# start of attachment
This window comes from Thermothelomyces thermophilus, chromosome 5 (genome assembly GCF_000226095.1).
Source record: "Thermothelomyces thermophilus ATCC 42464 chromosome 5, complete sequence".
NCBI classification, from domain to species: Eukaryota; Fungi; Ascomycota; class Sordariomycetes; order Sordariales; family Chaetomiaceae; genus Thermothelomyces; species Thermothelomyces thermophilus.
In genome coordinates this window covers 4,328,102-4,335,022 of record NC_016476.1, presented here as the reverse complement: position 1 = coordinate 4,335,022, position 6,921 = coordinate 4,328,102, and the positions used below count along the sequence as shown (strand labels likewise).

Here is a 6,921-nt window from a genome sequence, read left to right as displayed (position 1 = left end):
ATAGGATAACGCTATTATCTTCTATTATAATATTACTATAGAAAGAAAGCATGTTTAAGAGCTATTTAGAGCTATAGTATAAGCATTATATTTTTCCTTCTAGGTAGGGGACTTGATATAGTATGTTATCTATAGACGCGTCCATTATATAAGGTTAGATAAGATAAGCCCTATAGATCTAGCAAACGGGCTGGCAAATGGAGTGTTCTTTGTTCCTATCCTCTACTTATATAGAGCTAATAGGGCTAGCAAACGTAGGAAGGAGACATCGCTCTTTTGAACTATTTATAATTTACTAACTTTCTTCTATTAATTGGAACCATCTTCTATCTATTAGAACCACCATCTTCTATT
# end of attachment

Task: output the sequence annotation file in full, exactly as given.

This window comes from Thermothelomyces thermophilus, chromosome 5 (genome assembly GCF_000226095.1).
Source record: "Thermothelomyces thermophilus ATCC 42464 chromosome 5, complete sequence".
NCBI classification, from domain to species: Eukaryota; Fungi; Ascomycota; class Sordariomycetes; order Sordariales; family Chaetomiaceae; genus Thermothelomyces; species Thermothelomyces thermophilus.
In genome coordinates this window covers 4,328,102-4,335,022 of record NC_016476.1, presented here as the reverse complement: position 1 = coordinate 4,335,022, position 6,921 = coordinate 4,328,102, and the positions used below count along the sequence as shown (strand labels likewise).

Here is a 6,921-nt window from a genome sequence, read left to right as displayed (position 1 = left end):
ATAGGATAACGCTATTATCTTCTATTATAATATTACTATAGAAAGAAAGCATGTTTAAGAGCTATTTAGAGCTATAGTATAAGCATTATATTTTTCCTTCTAGGTAGGGGACTTGATATAGTATGTTATCTATAGACGCGTCCATTATATAAGGTTAGATAAGATAAGCCCTATAGATCTAGCAAACGGGCTGGCAAATGGAGTGTTCTTTGTTCCTATCCTCTACTTATATAGAGCTAATAGGGCTAGCAAACGTAGGAAGGAGACATCGCTCTTTTGAACTATTTATAATTTACTAACTTTCTTCTATTAATTGGAACCATCTTCTATCTATTAGAACCACCATCTTCTATT